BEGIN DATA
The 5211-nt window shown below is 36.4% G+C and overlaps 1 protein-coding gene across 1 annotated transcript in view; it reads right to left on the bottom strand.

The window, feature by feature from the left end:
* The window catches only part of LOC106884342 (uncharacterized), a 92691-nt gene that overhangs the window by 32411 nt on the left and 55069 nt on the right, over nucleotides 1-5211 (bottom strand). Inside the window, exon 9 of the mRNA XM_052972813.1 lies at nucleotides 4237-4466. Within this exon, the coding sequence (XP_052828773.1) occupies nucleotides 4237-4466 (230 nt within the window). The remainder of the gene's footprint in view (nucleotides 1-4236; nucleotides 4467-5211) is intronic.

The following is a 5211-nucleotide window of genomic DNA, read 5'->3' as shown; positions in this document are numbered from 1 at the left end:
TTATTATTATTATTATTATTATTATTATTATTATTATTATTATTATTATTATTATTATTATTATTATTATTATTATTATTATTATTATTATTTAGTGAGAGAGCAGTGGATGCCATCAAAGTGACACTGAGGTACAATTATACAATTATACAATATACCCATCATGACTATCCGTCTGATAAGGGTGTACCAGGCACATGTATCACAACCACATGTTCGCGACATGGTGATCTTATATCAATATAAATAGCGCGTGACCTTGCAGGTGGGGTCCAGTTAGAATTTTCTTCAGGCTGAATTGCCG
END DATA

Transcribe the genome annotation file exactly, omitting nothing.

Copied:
The 5211-nt window shown below is 36.4% G+C and overlaps 1 protein-coding gene across 1 annotated transcript in view; it reads right to left on the bottom strand.

The window, feature by feature from the left end:
* The window catches only part of LOC106884342 (uncharacterized), a 92691-nt gene that overhangs the window by 32411 nt on the left and 55069 nt on the right, over nucleotides 1-5211 (bottom strand). Inside the window, exon 9 of the mRNA XM_052972813.1 lies at nucleotides 4237-4466. Within this exon, the coding sequence (XP_052828773.1) occupies nucleotides 4237-4466 (230 nt within the window). The remainder of the gene's footprint in view (nucleotides 1-4236; nucleotides 4467-5211) is intronic.

The following is a 5211-nucleotide window of genomic DNA, read 5'->3' as shown; positions in this document are numbered from 1 at the left end:
TTATTATTATTATTATTATTATTATTATTATTATTATTATTATTATTATTATTATTATTATTATTATTATTATTATTATTATTATTATTATTTAGTGAGAGAGCAGTGGATGCCATCAAAGTGACACTGAGGTACAATTATACAATTATACAATATACCCATCATGACTATCCGTCTGATAAGGGTGTACCAGGCACATGTATCACAACCACATGTTCGCGACATGGTGATCTTATATCAATATAAATAGCGCGTGACCTTGCAGGTGGGGTCCAGTTAGAATTTTCTTCAGGCTGAATTGCCG